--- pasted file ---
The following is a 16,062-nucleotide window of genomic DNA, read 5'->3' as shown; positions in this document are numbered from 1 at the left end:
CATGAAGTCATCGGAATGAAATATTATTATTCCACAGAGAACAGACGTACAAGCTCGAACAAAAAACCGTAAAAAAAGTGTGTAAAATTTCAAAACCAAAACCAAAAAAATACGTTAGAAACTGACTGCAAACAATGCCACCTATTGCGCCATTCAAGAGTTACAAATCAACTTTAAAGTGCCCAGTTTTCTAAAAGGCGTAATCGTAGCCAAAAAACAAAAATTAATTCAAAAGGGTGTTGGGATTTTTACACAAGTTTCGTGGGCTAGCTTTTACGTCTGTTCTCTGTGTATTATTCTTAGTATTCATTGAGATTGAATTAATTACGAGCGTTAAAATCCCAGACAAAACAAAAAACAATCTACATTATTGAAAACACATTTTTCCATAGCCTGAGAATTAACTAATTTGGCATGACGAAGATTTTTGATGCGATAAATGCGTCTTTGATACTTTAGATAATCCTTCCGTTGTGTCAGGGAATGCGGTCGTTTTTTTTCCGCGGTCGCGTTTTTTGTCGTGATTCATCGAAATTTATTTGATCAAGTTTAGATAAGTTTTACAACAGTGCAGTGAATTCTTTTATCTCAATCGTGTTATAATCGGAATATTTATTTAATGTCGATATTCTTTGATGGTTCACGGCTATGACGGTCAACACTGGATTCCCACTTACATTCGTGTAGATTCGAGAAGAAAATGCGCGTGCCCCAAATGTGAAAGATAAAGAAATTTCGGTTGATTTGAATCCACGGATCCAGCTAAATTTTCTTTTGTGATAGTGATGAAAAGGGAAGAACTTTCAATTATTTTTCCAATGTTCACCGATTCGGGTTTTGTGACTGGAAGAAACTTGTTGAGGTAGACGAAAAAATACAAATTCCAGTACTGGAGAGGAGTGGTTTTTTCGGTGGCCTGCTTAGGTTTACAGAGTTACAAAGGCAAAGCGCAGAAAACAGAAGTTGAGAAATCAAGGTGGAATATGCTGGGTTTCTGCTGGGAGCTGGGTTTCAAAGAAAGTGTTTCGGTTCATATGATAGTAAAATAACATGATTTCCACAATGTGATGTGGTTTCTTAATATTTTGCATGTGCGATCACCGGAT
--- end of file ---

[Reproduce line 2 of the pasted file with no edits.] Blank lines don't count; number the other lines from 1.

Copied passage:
CATGAAGTCATCGGAATGAAATATTATTATTCCACAGAGAACAGACGTACAAGCTCGAACAAAAAACCGTAAAAAAAGTGTGTAAAATTTCAAAACCAAAACCAAAAAAATACGTTAGAAACTGACTGCAAACAATGCCACCTATTGCGCCATTCAAGAGTTACAAATCAACTTTAAAGTGCCCAGTTTTCTAAAAGGCGTAATCGTAGCCAAAAAACAAAAATTAATTCAAAAGGGTGTTGGGATTTTTACACAAGTTTCGTGGGCTAGCTTTTACGTCTGTTCTCTGTGTATTATTCTTAGTATTCATTGAGATTGAATTAATTACGAGCGTTAAAATCCCAGACAAAACAAAAAACAATCTACATTATTGAAAACACATTTTTCCATAGCCTGAGAATTAACTAATTTGGCATGACGAAGATTTTTGATGCGATAAATGCGTCTTTGATACTTTAGATAATCCTTCCGTTGTGTCAGGGAATGCGGTCGTTTTTTTTCCGCGGTCGCGTTTTTTGTCGTGATTCATCGAAATTTATTTGATCAAGTTTAGATAAGTTTTACAACAGTGCAGTGAATTCTTTTATCTCAATCGTGTTATAATCGGAATATTTATTTAATGTCGATATTCTTTGATGGTTCACGGCTATGACGGTCAACACTGGATTCCCACTTACATTCGTGTAGATTCGAGAAGAAAATGCGCGTGCCCCAAATGTGAAAGATAAAGAAATTTCGGTTGATTTGAATCCACGGATCCAGCTAAATTTTCTTTTGTGATAGTGATGAAAAGGGAAGAACTTTCAATTATTTTTCCAATGTTCACCGATTCGGGTTTTGTGACTGGAAGAAACTTGTTGAGGTAGACGAAAAAATACAAATTCCAGTACTGGAGAGGAGTGGTTTTTTCGGTGGCCTGCTTAGGTTTACAGAGTTACAAAGGCAAAGCGCAGAAAACAGAAGTTGAGAAATCAAGGTGGAATATGCTGGGTTTCTGCTGGGAGCTGGGTTTCAAAGAAAGTGTTTCGGTTCATATGATAGTAAAATAACATGATTTCCACAATGTGATGTGGTTTCTTAATATTTTGCATGTGCGATCACCGGAT